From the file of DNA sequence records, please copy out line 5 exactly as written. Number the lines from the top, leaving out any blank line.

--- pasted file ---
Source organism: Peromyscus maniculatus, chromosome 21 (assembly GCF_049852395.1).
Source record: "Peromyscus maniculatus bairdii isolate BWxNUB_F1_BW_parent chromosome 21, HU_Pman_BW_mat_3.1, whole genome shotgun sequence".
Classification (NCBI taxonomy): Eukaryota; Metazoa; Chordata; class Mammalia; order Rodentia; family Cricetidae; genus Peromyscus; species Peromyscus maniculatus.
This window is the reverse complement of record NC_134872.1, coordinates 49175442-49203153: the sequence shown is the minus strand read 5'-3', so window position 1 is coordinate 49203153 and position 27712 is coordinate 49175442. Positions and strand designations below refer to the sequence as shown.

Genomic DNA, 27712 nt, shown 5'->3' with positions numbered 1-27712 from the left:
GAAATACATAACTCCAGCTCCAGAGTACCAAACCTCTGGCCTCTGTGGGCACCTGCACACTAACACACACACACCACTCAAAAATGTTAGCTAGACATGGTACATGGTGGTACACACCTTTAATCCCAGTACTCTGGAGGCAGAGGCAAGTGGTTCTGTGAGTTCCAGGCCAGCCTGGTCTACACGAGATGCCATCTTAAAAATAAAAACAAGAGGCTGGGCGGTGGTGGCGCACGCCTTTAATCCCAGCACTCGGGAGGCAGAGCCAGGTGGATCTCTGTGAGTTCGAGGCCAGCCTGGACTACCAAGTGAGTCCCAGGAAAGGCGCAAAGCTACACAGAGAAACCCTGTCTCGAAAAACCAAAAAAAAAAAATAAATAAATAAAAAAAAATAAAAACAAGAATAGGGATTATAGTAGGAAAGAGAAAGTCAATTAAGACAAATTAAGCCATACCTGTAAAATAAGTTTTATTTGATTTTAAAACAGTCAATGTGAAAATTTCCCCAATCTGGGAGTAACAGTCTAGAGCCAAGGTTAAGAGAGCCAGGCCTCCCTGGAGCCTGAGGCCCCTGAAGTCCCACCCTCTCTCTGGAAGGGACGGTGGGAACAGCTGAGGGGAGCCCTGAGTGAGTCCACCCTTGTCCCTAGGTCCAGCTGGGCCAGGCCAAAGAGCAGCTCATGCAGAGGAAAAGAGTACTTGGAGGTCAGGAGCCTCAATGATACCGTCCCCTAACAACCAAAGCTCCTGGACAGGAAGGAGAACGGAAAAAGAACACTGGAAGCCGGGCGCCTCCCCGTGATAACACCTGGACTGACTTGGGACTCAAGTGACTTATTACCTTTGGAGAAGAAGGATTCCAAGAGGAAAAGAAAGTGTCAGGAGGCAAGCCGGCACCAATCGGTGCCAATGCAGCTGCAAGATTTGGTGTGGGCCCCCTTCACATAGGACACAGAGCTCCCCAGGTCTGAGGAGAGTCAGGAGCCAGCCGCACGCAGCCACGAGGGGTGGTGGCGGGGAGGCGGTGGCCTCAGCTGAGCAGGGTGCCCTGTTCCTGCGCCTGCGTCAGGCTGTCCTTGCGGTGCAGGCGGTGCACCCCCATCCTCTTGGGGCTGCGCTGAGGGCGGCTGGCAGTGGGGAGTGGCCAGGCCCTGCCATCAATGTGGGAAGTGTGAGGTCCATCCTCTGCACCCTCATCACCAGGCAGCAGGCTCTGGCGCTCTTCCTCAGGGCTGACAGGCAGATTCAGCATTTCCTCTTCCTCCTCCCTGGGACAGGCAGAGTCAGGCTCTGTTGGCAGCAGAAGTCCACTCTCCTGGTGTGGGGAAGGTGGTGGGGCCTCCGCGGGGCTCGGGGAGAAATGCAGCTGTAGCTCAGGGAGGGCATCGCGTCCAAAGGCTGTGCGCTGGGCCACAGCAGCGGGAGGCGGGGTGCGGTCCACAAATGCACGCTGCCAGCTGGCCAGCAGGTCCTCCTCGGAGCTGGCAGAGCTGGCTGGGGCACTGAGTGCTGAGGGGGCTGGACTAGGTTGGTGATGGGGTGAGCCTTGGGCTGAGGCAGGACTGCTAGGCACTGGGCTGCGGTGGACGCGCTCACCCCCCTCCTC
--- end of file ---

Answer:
Genomic DNA, 27712 nt, shown 5'->3' with positions numbered 1-27712 from the left: